A lot is riding on the new Hamilton County schools superintendent: more than 44,000 students and their parents, 6,000 school employees and a $440 million budget are just the obvious things.
It's true that the new guy is inheriting a system where improvements were made thanks to four years of hard work by innovative former Superintendent Bryan Johnson and the state's threat to take over — or at least be imposing — our poorest performing schools.
It's also true that other county officials finally stepped up, or almost up, to the plate to improve education funding with a tax increase.
A bonus of those efforts has been that, little by little, the school board members, the county commission and Chattanooga city leaders have finally begun to talk together, ever so gingerly — thanks primarily to business and employer insistence about six years ago via the establishment of Chattanooga 2.0, overseen by the Chattanooga Area Chamber of Commerce.
The Chamber finally got those elected officials' attention: Painstakingly and with meeting after meeting, chamber leaders in essence took a bullhorn with a loud message to them and all of us: Hello, people, our employers can't hire our children because they are so poorly educated in these public schools! It took a few years, but the message finally got through.
Along the way, Hamilton County Schools finally hired a gifted superintendent (who after four years has now gone to work in the private sector), and we went from being one of Tennessee's least improving school districts to its fastest improving district.
Without question, that's not enough. We must not just be the "fastest improving." We must be one of the best. If not the best.
Another improvement recently marked was October's groundbreaking for the $8 million Chattanooga Construction Career Center, a building trades school on the campus of the former Mary Garber Elementary School in East Chattanooga. It marks the city's first real funding foray into schools (aside from former Mayor Andy Berke's Baby University and early childhood development initiatives) since the city and county school districts were merged in 1997. And, dare we say it? We believe this was the most important groundbreaking our city and county has seen since those of the Volkswagen auto assembly plant and the Tennessee Aquarium.
But make no mistake: None of these recent accomplishments are to say that the new schools leader won't have challenges — big challenges.
In fact, the improvements we've noted become something of a two-edged sword for the new superintendent. It means he'll have his hands full, showing that he can continue to raise the bar. And then raise the bar some more.
— First up is our still far-too-low third-grade reading proficiency rate.
Despite our improvements, still only 36.2% of our third-graders are reading on grade level and more than 41.2% of them are working math problems at grade level.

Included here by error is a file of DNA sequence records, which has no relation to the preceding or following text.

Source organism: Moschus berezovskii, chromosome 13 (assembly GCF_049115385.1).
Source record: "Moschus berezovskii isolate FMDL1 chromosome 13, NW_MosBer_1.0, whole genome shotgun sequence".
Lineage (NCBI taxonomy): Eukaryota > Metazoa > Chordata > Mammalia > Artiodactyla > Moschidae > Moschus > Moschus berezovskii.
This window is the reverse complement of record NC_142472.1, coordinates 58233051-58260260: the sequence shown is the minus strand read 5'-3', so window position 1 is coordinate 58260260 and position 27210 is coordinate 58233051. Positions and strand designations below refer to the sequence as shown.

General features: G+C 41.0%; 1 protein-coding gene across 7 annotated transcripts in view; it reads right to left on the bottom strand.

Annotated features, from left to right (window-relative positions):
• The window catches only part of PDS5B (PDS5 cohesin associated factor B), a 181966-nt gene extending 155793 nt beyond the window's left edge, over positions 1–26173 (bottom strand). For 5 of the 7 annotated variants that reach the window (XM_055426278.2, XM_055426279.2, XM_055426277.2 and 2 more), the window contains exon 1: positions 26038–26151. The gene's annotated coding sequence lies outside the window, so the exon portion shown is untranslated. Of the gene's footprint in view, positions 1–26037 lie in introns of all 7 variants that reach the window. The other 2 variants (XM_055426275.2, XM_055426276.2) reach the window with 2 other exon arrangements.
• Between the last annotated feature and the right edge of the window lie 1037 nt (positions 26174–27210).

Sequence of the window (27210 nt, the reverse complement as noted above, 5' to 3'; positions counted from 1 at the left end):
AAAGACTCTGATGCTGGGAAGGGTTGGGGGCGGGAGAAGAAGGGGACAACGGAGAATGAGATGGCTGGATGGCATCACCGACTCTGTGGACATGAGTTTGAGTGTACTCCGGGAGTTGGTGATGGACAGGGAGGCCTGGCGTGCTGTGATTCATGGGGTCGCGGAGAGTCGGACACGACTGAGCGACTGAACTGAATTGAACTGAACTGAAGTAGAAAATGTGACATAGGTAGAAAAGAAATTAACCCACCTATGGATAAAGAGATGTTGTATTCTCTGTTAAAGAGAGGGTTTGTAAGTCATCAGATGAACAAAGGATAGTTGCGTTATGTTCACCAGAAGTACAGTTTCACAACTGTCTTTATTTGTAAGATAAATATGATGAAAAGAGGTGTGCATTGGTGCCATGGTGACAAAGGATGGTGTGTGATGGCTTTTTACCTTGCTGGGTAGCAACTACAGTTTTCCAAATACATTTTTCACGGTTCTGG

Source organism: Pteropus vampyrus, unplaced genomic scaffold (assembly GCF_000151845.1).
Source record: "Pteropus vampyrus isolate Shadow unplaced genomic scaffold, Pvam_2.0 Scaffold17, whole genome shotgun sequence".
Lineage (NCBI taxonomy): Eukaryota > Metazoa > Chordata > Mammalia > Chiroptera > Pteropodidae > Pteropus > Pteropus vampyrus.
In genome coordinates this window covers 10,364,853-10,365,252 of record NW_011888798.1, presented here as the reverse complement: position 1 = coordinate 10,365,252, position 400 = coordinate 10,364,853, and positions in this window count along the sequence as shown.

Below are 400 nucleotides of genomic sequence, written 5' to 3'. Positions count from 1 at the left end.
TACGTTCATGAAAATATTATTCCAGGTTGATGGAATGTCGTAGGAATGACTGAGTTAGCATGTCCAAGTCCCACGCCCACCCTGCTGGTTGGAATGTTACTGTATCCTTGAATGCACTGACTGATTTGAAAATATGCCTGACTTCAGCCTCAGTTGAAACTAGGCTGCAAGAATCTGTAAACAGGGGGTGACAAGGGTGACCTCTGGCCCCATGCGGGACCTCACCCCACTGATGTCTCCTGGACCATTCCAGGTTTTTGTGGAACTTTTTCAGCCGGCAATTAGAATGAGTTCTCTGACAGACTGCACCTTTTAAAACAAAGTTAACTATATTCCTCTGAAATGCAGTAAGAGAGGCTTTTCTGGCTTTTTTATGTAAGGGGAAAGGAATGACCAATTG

Yes, this is horrifying. But giving credit where credit is due, even with COVID-19's interference, and even while the entire state's third-graders nose-dived from an already low 38% to 32%, our youngsters' reading grades continued to inch up. Hamilton County third-grader scores rose from 35.6% in 2019 to 36.2% this spring. That means our youngest kids and their teachers and their parents did well this past year even under very difficult circumstances.
But we mustn't celebrate too soon: This won't get easier, as it seems clear this week that COVID-19 isn't through with us yet.
— In addition, there are big upcoming shifts in the lay of the political landscape for this incoming superintendent. Political tremors in our school board and for our local governments will be rattling beneath his feet in years ahead.
Our current nine-member, nonpartisan school board is about to become even more polarized and polarizing. The Tennessee General Assembly passed a new law allowing school board elections to be partisan going forward.
Redistricting resulted in the addition of two new districts to both the county commission and school board. That's four more elected officials our new superintendent will have to develop relationships with — in addition to any newcomers on either panel after the August 2022 county general election.
What's more, all of them have to talk. As our history has shown, getting nine and nine to talk was hard enough.
— Our community also still must grapple with finding the money and political will to build more new schools and/or bring our decades-old facilities up to snuff. A professionally prepared final audit of both deferred maintenance and needed new school construction in 2019 recommended a three-phase, 10-year, $891 million plan to remedy brick and mortar needs. It points up that sooner or later we'll have to accept the reality of fewer, larger and merged schools.
On the whole, the new superintendent has a lot to do.
Here's the deal. He can't do it without the cooperation and determination of his board members, of local and state elected officials and of the business community.
And none of them can do it without all of us.
We all have to step up. And step some more. And then step up again. And again.